Google today (May 16) unveiled a new search engine functionality, which it hopes will better connect people to the information they want.
Google is the enviable position of having accumulated its database of 500 million people and things, enhanced by its acquisition of Freebase in 2010, as well its access to its own Google Local, Google Maps and Google Shopping, and Wikipedia. And if that isn’t enough, it has served up results showing 3.5 million relationships among them, according to a Los Angeles Times report.
“The Knowledge Graph is about collecting information about objects in the real world,” Shashi Thakur, who served as technical lead on effort, said in an explanatory video.
For instance, if you type “kings,” the new search bar will show the hockey team in Los Angeles, the basketball team in Sacramento and a long-gone TV show on NBC in 2009.
If you search for a famous person, not your mother, the right rail will show photos, key facts and links to other related searches, the LA Times says.
The move is a logical progression for the search engine, as it further solidifies its position as the go-to resource for just about anything.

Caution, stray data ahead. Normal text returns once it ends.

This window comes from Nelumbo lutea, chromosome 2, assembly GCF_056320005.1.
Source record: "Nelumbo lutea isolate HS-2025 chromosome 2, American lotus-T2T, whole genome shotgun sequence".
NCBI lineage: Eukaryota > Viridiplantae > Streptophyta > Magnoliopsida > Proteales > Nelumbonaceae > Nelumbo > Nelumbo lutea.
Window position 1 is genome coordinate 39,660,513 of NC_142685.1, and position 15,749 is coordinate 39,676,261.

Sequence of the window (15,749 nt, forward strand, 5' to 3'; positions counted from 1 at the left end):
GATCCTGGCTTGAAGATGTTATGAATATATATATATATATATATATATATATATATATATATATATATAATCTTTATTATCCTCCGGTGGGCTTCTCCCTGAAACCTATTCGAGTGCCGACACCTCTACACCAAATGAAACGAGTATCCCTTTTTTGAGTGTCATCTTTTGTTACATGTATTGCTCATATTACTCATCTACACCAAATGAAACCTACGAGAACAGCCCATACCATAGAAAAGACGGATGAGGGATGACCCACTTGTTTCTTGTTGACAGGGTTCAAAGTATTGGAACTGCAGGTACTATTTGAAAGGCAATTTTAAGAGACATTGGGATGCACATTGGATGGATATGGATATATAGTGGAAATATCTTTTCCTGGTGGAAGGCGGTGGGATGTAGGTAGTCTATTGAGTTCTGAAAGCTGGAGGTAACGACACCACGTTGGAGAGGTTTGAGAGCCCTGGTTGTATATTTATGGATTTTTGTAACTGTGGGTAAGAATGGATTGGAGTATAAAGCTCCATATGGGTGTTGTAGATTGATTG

That search leadership position, of course, further validates efforts to ensure that Google sees a business and it might boost the value of Google Adwords. My logic, based on early information, is that if people are further engaged in Google as the search engine that delivers them results they desire, then one would want to have his business appear on search results and ads placed on Google.
Of course, the same logic that suggested increased value from being on Google could drive up costs for keywords and efforts to rank higher. As a result, Google could become a more expensive play. In that scenario, a business would need to dig deeper to see value.
But it’s too early to know all the effects of Knowledge Graph on businesses. First, people need to get used to what they are seeing and figure out if it’s a help.